Last Updated: 2012-06-01 19:17:31 UTC
by Adam Swanger (Version: 1)
As a quick follow on to last weeks feature Country Report, today we'll take a look at the Country list page at https://isc.sans.edu/country.html. This page lists country, region and total reports by date with option to limit by port number. Also, this links to Region Report at https://isc.sans.edu/regionreport.html for overall reports per region with date and port criteria.
Usage text at the top explains a few points of the page and here's the details
- Choose the date for data you want to display on the page then click Update. Default is the current day.
- Enter port number if you want to restrict then click Update.
- Click column header to sort by column. Click again to reverse sort order.
- Country: result linked to https://isc.sans.edu/countryreport.html for details
- Region: Limit to a specific region by choosing from drop-down and clicking Update. Click the region abbreviation to go to Region Report page which gives total reports per region with similar criteria options.
- Reports: Total reports for country row based on date/port criteria
Post suggestions or comments in the section below or send us any questions or comments in the contact form on https://isc.sans.edu/contact.html#contact-form
Adam Swanger, Web Developer (GWEB, GWAPT)
Internet Storm Center https://isc.sans.edu
Last Updated: 2012-06-01 14:40:51 UTC
by Johannes Ullrich (Version: 1)
the Internet Society has declared this coming Wednesday, June 6th, "IPv6 Day" . We had a similar IPv6 day last year, but this year things will be a bit different. First of all, like last year, numerous large web sites declared their participation in IPv6 day.
As of June 6th, participating web sites will be reachable via IPv6, and they will remain reachable via IPv6 beyond June 6th. Last years IPv6 day was different in that it only lasted one day, and IPv6 connectivity was disabled the next day. Last year was more of a trial run and based on it's success, it was decided to maintain IPv6 connectivity beyond IPv6 day this year.
So what does this all mean? First of all, the web sites in question will still be reachable via IPv4. However, if you do have some form of IPv6 connectivity, you will likely use IPv6 to reach them (see my "Happy Eyeballs" video about some of the odd issues that may arise . https://isc.sans.edu/ipv6videos/HappyEyeBalls/index.html )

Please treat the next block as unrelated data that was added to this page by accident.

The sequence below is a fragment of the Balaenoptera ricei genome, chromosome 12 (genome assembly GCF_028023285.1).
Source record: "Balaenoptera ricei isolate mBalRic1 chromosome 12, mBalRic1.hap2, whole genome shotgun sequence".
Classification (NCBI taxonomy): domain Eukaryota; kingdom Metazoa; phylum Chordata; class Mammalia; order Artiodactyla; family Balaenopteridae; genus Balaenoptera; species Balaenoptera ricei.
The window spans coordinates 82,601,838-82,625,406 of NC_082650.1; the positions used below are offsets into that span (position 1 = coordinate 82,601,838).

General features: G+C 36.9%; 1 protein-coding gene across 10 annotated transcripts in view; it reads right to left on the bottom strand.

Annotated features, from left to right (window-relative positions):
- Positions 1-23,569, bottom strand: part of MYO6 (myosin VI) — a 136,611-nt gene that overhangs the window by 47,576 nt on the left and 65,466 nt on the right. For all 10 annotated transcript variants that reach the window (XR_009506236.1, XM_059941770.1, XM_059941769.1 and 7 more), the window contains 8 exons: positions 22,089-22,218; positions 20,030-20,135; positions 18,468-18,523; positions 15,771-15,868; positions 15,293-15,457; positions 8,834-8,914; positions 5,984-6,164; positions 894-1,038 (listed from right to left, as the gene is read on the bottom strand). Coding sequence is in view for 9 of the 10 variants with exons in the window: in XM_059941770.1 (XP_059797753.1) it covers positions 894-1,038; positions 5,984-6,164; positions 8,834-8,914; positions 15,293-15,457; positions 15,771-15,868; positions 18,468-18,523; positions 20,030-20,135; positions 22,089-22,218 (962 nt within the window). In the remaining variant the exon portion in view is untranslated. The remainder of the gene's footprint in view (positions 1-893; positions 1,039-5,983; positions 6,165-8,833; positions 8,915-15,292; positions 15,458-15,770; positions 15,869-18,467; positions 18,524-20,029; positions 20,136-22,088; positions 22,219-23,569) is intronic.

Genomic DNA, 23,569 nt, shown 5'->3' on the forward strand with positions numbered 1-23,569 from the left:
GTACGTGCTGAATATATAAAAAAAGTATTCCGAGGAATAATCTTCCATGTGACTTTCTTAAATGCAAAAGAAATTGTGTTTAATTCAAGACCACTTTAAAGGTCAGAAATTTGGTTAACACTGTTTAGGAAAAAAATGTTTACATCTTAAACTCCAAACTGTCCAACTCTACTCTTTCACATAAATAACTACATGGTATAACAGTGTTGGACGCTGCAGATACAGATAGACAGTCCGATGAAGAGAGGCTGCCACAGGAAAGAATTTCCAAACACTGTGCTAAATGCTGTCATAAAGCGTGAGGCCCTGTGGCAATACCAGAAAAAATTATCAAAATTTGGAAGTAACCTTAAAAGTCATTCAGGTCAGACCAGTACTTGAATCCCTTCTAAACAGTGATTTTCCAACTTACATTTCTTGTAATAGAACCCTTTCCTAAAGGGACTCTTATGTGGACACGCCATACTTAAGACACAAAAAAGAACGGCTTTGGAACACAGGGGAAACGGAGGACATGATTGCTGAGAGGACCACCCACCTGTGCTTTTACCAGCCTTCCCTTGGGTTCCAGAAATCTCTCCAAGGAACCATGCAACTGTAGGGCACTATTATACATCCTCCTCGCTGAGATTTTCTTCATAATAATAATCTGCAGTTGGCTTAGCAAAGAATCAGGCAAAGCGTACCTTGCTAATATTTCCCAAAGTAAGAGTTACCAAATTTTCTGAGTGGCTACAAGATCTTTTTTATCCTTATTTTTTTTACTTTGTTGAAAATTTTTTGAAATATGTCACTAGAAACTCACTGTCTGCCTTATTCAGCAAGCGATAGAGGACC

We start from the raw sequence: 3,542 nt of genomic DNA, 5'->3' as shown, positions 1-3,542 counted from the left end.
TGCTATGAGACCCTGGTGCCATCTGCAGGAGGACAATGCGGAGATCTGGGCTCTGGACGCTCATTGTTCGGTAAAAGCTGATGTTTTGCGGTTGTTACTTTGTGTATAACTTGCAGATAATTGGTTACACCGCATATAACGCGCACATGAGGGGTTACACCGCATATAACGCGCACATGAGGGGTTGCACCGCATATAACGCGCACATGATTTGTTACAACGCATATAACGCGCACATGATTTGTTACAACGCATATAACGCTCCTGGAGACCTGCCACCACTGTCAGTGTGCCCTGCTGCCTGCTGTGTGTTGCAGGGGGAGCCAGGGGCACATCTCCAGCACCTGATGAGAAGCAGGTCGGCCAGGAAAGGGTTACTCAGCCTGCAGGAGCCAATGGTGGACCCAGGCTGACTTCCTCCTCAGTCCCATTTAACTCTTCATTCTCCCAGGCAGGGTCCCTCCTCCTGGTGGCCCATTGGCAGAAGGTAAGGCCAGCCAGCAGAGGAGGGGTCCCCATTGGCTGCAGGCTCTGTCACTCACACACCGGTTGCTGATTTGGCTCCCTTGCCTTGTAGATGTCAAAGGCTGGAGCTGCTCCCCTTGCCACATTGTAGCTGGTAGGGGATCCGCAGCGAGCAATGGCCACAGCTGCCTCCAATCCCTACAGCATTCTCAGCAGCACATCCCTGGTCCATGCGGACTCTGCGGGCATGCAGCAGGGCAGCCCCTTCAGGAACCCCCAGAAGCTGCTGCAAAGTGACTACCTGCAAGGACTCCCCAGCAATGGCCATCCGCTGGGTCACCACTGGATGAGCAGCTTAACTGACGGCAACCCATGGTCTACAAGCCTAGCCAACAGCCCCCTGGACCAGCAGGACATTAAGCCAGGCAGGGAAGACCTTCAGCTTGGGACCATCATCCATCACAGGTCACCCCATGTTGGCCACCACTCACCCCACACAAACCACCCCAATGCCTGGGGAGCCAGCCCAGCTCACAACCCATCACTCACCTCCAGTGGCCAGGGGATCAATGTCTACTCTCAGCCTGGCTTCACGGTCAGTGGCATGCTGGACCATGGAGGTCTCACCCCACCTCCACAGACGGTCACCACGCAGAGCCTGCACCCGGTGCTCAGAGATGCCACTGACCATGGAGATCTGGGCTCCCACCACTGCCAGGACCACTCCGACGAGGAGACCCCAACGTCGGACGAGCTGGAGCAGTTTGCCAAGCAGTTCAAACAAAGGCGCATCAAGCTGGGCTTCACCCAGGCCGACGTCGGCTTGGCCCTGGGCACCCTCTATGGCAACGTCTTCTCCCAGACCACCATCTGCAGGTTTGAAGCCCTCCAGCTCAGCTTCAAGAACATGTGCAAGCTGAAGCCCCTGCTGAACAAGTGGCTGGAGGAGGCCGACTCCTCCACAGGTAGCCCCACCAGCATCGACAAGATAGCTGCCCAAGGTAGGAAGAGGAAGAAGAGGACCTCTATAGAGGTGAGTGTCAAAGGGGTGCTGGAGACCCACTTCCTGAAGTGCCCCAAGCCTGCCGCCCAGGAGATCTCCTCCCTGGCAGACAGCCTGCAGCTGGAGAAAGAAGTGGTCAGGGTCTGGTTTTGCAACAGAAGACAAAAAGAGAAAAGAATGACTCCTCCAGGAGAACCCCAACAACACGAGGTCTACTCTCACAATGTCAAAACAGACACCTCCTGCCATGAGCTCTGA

If you are using an IPv6 tunnel, or in particular if your operating system decides to auto-configure a tunnel, you may see some degradation in speed and reliability. It is time to get a native IPv6 connection. I know most of you can't get it. But this is another problem... "Teredo" connections will not be used if IPv4 connectivity is available.
Get ready to secure your IPv6 network. Right now, IPv6 is a blind spot to many detective controls. Don't consider IPv6 a threat. Use it as an opportunity. There are a lot of neat things you can do in IPv6 to secure your network better. But get on it and learn about it now.
In the end, we do need IPv6. IPv4 was designed as a research network for the 70s/80s. It has outlived its purpose. The current global business network we call the Internet can not continue to run and grow much. Already, we are running into issues not just with address utilization, but also with routing efficiency, integration of modern networking paradigms like mobility, modern hardware opportunities that make IPv4 inefficient. I consider it like the DC power grid as a nice starter network that helped us get going, but in the end, AC was the way to go to actually create large efficient power grids that jump started so many great innovations.
We do also have a special summit coming up: The Security Impact of IPv6. See http://isc.sans.edu/ipv6 .
Last Updated: 2012-06-01 14:25:14 UTC
by Johannes Ullrich (Version: 1)
Apple released a nice document with details about iOS 5 security features. The document is NOT a hardening guide. Instead, it provides more insight into the iOS architecture and sandboxing feature, as well as lists of available security features.
This document should be read by anybody working on an iOS hardening guide to better judge the risks associated with iOS and various settings within iOS. One problem with standard hardening guides is that some of them may be too restrictive for your environment, and you should always customize them to your needs. The Apple documents will allow you to make more intelligent choices as to what hardening features to apply.
(A google search for "iOS hardening guide" will lead to a large number of relevant hardening guides you can use as a starting point for your own).
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